You can’t handle the truth !

TL; DR: “Victorian” and “traditional” often means “can’t really date but looks old”.

As with most of the good stories, it all started with a finding in an old box in a remote part of a forgotten attic.

This is a handle, a rusty yet fully functional handle. Getting it into a nicer shape was easy enough with a little TLC and a lot of scrubbing.

Now that it’s in a better shape, i can see a lot of usage of this little fellow and its sibling.

You know me, though. What good can i be if i didn’t go through at least a little pain to try and find more informations about their story?

Turns out, there was not much to be find about their personal ones. No links left to a user or a period. Not even a date of when they were first seen. What do you do in those cases ? In my case, i try the old “match the type”. You start with the typology and work your way from there.

A quick search on the web let you see that this very type of handle, or better yet “drawer pulls” or “bin pulls” are commonly claimed as “victorian” or “traditional”. There’s an infinite array of them, with subtle to dramatic variations and every fondry on Earth seem to be able to produce some for a reasonable price.

Great, said i ! Contextualisation will be a breeze! The specimen history must be easy to find !

Poor, old, naive me.

As it turns out, it wasn’t and it still isn’t.

First, the alleged victorian part isn’t that precise, extending from 1837 to 1901. Then, as far as i was able to see draining the V&A online collections on the subject, no alike pieces were to be found.

XIXth century handles seem to have been more along the lines of these ones, rich, ornate and thin. The closest ones to our models seem to be these sober functional ones. Plains models derived from this last type can be found in modern catalogs as in this 1919 Sears catalog.

Ok. Back to the beginning then. The pieces themselves. With no further definite link, we’re now entering the realms of hypothesis. What do we see ? A shell decor with ornaments laid over a cup shaped metal piece. A sturdy piece, good for daily usage, almost virtually indestructible as far as opening drawers is concerned.

Wait. What ? Metal? Most certainly cast iron.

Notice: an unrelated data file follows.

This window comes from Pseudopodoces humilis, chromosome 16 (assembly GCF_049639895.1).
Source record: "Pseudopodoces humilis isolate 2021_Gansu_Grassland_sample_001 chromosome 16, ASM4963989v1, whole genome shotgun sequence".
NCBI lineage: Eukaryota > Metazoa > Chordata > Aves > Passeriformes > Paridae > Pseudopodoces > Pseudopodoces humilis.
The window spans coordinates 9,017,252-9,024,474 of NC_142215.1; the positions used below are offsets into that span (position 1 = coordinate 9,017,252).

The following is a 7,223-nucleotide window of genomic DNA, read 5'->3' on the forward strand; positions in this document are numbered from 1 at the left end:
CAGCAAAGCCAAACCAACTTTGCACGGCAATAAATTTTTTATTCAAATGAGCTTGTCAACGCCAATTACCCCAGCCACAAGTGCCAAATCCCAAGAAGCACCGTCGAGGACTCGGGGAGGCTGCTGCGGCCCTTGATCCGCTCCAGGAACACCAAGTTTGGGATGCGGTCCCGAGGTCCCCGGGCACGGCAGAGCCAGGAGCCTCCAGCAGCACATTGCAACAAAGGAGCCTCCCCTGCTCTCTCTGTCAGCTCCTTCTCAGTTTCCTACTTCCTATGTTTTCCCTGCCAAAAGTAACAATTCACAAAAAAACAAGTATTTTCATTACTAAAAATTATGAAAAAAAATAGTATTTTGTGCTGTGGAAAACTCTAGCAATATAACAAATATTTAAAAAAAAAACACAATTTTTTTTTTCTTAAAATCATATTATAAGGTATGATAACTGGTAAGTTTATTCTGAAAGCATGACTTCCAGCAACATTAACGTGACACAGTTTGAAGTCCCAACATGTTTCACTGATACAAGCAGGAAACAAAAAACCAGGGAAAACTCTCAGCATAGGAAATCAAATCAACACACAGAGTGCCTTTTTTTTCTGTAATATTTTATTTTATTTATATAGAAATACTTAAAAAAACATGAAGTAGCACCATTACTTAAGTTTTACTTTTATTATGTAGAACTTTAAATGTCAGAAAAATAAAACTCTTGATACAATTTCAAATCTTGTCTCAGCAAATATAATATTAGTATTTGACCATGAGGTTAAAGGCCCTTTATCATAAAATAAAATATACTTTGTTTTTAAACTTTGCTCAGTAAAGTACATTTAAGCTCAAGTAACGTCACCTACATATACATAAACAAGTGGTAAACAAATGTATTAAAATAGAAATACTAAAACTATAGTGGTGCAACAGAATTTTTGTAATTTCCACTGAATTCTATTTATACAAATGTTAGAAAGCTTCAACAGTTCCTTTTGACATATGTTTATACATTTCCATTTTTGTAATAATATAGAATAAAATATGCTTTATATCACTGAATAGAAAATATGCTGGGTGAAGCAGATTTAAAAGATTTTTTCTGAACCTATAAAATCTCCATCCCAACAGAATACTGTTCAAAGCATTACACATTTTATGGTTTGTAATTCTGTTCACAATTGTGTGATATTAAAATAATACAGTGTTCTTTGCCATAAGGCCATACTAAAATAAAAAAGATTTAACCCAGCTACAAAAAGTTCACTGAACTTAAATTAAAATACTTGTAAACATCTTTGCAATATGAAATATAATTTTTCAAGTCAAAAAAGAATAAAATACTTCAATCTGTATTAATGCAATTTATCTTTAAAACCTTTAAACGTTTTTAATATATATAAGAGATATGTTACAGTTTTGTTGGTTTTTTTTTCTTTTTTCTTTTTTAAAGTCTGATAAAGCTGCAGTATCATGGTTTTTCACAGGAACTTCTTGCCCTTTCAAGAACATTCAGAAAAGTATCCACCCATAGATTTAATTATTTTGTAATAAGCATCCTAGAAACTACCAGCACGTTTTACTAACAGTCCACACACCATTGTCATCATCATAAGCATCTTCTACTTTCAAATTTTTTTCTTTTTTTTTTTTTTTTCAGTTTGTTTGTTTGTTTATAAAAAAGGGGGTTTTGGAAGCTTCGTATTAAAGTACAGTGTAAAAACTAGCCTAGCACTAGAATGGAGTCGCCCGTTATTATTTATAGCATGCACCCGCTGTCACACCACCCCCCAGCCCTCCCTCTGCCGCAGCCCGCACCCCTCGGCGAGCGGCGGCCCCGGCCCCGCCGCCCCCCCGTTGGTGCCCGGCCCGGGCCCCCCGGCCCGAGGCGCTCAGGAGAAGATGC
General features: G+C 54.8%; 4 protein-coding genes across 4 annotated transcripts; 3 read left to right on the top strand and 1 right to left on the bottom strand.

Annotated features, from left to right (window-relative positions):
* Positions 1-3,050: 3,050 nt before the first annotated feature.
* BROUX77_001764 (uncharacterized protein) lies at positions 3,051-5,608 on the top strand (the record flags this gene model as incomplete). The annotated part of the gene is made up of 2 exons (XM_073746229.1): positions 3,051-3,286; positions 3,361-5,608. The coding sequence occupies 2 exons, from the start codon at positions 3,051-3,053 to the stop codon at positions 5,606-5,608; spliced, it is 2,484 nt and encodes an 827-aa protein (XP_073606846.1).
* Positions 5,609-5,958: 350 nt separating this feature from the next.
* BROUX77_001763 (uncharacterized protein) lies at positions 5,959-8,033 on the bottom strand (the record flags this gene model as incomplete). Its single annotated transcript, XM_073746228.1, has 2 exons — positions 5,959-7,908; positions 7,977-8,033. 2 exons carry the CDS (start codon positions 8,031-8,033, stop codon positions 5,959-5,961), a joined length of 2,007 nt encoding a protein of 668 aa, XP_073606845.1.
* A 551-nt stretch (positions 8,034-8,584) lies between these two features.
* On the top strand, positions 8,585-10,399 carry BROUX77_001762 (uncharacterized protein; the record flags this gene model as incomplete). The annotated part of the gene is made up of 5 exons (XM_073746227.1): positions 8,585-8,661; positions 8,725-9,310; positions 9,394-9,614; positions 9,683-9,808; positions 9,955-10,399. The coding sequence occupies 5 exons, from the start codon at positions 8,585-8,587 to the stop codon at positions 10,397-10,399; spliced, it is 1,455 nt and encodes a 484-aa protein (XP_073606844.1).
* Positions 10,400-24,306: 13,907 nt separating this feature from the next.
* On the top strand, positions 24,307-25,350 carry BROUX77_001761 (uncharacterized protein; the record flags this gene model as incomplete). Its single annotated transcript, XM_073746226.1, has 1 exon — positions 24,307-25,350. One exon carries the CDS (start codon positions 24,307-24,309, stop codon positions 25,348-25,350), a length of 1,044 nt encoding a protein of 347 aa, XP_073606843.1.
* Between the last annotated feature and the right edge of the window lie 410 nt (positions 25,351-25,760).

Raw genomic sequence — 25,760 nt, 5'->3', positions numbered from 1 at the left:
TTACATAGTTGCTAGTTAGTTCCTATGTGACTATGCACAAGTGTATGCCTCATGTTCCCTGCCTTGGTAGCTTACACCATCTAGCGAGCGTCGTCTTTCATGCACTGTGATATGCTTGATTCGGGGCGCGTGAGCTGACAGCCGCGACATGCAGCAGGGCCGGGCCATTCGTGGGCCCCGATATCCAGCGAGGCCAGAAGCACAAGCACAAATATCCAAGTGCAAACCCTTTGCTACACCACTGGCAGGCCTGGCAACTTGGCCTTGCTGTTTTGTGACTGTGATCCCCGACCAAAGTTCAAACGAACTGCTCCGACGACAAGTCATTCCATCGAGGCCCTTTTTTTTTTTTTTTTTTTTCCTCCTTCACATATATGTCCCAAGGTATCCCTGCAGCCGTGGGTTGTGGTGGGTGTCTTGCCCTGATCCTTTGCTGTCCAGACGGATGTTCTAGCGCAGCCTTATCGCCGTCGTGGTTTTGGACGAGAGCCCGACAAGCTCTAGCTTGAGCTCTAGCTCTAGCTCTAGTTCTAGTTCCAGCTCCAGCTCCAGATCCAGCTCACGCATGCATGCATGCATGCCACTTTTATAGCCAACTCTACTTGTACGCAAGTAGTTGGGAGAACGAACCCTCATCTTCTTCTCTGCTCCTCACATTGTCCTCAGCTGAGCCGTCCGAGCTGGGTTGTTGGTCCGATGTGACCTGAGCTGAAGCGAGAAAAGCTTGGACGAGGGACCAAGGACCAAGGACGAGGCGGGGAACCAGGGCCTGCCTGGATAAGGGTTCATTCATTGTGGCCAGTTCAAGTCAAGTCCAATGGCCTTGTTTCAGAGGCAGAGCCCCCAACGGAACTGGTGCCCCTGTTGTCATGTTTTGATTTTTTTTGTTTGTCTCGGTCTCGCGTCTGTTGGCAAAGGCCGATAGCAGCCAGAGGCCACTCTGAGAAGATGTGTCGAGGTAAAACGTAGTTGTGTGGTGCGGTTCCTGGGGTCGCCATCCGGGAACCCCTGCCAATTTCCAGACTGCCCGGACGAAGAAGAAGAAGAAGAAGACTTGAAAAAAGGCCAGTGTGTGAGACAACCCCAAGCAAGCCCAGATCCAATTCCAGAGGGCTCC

That’s a lot of metal for a handle. Way too much for a piece from a non industrialized era. Metal is pricey. Cast iron being one of the most affordable of metal work after the turn of the XIXth century. Before that, every metal fixture is an investment limited to necessity or the wealthiest. Back to the Victorian era we are, more as a rough time estimate than the geographical limit of the UK. This type of handles can have been produced almost anywhere there was a metal industry at the time. Not a dead end but not really a way forward.

The shell ornament is interesting. Deciphering and deducing anything from a decor is always tricky and everything should be taken with a grain of salt. The scallop shell is a common European pattern, with iconography links to element of the christian Way of St James or the cult around the archangel Michael.

That last one is interesting for our handles in a very specific way. The cult around the archangel Michael as a catholic saint has made him, among other things, patron saint of the knights and every professions having to use a scale, because of his role as a soul-weigher in the afterlife.

Let’s try to search for “XIX trade furniture” on the internet. Lo and behold, there they are, neatly adorning furniture drawers ! A quick survey seem to favor a french repartition but that may be more an impression than a fact. Now, they seem to be found on every trade industries ranging from the late XIXth to the middle of the XXth century, all having the scale in common. Another quick search show a variation of their shape as handles for “trade furniture” from fabric stores to architecture firms plan cabinets, with numerous (and pricey!) recent copies.

Maybe there’s something there ?

The odds of finding what could have been taken out of an inherited dilapidated wooden furniture in an attic are not far off. We may never know what exactly their own story is but we already have a little more insight as to how they came to be.

If any of you, dear reader, know more on that subject or have such pieces in your home collection treasure chest, please share your knowledge !


Featured Photo by George Girnas

Handles photo by LGS, copyrights pending.

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